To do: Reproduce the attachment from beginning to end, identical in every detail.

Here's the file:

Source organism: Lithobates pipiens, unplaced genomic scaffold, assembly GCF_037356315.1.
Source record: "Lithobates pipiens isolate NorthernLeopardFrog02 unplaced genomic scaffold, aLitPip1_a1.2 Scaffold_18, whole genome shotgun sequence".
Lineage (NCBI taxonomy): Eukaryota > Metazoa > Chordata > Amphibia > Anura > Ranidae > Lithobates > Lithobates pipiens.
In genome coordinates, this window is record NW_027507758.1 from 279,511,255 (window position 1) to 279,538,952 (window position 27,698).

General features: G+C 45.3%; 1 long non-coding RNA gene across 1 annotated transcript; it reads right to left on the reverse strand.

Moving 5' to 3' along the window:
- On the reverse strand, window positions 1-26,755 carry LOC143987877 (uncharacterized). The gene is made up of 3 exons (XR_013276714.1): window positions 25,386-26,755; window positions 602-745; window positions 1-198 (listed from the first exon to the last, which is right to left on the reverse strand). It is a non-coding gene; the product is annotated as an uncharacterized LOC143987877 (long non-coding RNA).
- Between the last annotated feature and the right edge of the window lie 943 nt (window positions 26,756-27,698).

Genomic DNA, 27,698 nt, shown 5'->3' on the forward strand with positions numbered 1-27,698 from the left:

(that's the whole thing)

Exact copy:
Source organism: Lithobates pipiens, unplaced genomic scaffold, assembly GCF_037356315.1.
Source record: "Lithobates pipiens isolate NorthernLeopardFrog02 unplaced genomic scaffold, aLitPip1_a1.2 Scaffold_18, whole genome shotgun sequence".
Lineage (NCBI taxonomy): Eukaryota > Metazoa > Chordata > Amphibia > Anura > Ranidae > Lithobates > Lithobates pipiens.
In genome coordinates, this window is record NW_027507758.1 from 279,511,255 (window position 1) to 279,538,952 (window position 27,698).

General features: G+C 45.3%; 1 long non-coding RNA gene across 1 annotated transcript; it reads right to left on the reverse strand.

Moving 5' to 3' along the window:
- On the reverse strand, window positions 1-26,755 carry LOC143987877 (uncharacterized). The gene is made up of 3 exons (XR_013276714.1): window positions 25,386-26,755; window positions 602-745; window positions 1-198 (listed from the first exon to the last, which is right to left on the reverse strand). It is a non-coding gene; the product is annotated as an uncharacterized LOC143987877 (long non-coding RNA).
- Between the last annotated feature and the right edge of the window lie 943 nt (window positions 26,756-27,698).

Genomic DNA, 27,698 nt, shown 5'->3' on the forward strand with positions numbered 1-27,698 from the left: